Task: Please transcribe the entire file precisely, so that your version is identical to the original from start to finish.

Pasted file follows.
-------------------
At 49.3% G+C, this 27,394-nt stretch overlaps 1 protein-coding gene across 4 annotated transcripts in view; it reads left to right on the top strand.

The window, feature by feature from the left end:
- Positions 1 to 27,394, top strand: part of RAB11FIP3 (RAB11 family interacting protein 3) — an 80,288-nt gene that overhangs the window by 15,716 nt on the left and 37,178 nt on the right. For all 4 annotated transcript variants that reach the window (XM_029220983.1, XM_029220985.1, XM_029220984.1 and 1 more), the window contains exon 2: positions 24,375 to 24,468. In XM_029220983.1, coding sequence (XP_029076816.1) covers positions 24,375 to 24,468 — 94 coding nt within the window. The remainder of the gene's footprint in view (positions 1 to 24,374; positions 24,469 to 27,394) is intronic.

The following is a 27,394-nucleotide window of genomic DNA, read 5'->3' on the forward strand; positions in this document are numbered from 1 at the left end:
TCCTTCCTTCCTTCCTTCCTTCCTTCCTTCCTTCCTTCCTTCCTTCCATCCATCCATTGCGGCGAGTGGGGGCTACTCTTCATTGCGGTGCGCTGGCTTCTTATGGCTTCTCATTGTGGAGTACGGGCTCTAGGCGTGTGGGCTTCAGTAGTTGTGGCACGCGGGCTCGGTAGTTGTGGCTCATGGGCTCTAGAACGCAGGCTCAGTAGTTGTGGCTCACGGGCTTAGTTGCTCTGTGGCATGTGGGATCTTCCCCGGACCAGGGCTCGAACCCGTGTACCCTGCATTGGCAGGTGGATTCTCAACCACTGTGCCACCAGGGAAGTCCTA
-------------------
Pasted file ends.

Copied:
At 49.3% G+C, this 27,394-nt stretch overlaps 1 protein-coding gene across 4 annotated transcripts in view; it reads left to right on the top strand.

The window, feature by feature from the left end:
- Positions 1 to 27,394, top strand: part of RAB11FIP3 (RAB11 family interacting protein 3) — an 80,288-nt gene that overhangs the window by 15,716 nt on the left and 37,178 nt on the right. For all 4 annotated transcript variants that reach the window (XM_029220983.1, XM_029220985.1, XM_029220984.1 and 1 more), the window contains exon 2: positions 24,375 to 24,468. In XM_029220983.1, coding sequence (XP_029076816.1) covers positions 24,375 to 24,468 — 94 coding nt within the window. The remainder of the gene's footprint in view (positions 1 to 24,374; positions 24,469 to 27,394) is intronic.

The following is a 27,394-nucleotide window of genomic DNA, read 5'->3' on the forward strand; positions in this document are numbered from 1 at the left end:
TCCTTCCTTCCTTCCTTCCTTCCTTCCTTCCTTCCTTCCTTCCTTCCATCCATCCATTGCGGCGAGTGGGGGCTACTCTTCATTGCGGTGCGCTGGCTTCTTATGGCTTCTCATTGTGGAGTACGGGCTCTAGGCGTGTGGGCTTCAGTAGTTGTGGCACGCGGGCTCGGTAGTTGTGGCTCATGGGCTCTAGAACGCAGGCTCAGTAGTTGTGGCTCACGGGCTTAGTTGCTCTGTGGCATGTGGGATCTTCCCCGGACCAGGGCTCGAACCCGTGTACCCTGCATTGGCAGGTGGATTCTCAACCACTGTGCCACCAGGGAAGTCCTA